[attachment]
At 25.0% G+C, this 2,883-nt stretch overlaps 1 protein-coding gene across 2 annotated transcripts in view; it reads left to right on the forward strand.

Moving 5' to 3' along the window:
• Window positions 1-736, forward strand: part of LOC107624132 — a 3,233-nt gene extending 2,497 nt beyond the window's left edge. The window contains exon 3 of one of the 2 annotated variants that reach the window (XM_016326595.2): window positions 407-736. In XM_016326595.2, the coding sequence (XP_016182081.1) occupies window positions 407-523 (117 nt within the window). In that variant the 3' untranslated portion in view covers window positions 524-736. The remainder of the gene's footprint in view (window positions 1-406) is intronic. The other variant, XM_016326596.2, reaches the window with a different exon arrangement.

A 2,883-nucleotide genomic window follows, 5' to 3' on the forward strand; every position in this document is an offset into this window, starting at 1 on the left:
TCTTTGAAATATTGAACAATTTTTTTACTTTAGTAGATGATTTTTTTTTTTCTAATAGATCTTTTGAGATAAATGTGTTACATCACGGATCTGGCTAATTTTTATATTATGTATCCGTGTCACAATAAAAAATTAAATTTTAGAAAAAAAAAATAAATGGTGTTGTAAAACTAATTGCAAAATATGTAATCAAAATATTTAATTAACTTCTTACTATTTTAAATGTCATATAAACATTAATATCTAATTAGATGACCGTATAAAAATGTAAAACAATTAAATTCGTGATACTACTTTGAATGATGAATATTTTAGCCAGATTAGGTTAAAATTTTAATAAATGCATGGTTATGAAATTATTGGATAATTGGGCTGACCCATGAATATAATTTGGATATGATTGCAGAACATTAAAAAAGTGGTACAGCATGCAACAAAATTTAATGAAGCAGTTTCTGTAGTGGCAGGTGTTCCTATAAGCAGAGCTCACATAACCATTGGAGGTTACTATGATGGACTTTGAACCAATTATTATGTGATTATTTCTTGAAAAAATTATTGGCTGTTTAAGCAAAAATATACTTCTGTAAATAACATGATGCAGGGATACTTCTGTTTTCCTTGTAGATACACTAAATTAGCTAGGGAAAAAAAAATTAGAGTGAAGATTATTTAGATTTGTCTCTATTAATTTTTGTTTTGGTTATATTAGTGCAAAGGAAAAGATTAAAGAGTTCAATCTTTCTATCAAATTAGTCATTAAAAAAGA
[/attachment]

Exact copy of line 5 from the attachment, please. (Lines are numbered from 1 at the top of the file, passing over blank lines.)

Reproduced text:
TCTTTGAAATATTGAACAATTTTTTTACTTTAGTAGATGATTTTTTTTTTTCTAATAGATCTTTTGAGATAAATGTGTTACATCACGGATCTGGCTAATTTTTATATTATGTATCCGTGTCACAATAAAAAATTAAATTTTAGAAAAAAAAAATAAATGGTGTTGTAAAACTAATTGCAAAATATGTAATCAAAATATTTAATTAACTTCTTACTATTTTAAATGTCATATAAACATTAATATCTAATTAGATGACCGTATAAAAATGTAAAACAATTAAATTCGTGATACTACTTTGAATGATGAATATTTTAGCCAGATTAGGTTAAAATTTTAATAAATGCATGGTTATGAAATTATTGGATAATTGGGCTGACCCATGAATATAATTTGGATATGATTGCAGAACATTAAAAAAGTGGTACAGCATGCAACAAAATTTAATGAAGCAGTTTCTGTAGTGGCAGGTGTTCCTATAAGCAGAGCTCACATAACCATTGGAGGTTACTATGATGGACTTTGAACCAATTATTATGTGATTATTTCTTGAAAAAATTATTGGCTGTTTAAGCAAAAATATACTTCTGTAAATAACATGATGCAGGGATACTTCTGTTTTCCTTGTAGATACACTAAATTAGCTAGGGAAAAAAAAATTAGAGTGAAGATTATTTAGATTTGTCTCTATTAATTTTTGTTTTGGTTATATTAGTGCAAAGGAAAAGATTAAAGAGTTCAATCTTTCTATCAAATTAGTCATTAAAAAAGA